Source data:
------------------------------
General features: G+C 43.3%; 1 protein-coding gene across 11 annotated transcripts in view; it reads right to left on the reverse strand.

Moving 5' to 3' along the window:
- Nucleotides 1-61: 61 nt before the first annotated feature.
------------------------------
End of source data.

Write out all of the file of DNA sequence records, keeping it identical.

General features: G+C 43.3%; 1 protein-coding gene across 11 annotated transcripts in view; it reads right to left on the reverse strand.

Moving 5' to 3' along the window:
- Nucleotides 1-61: 61 nt before the first annotated feature.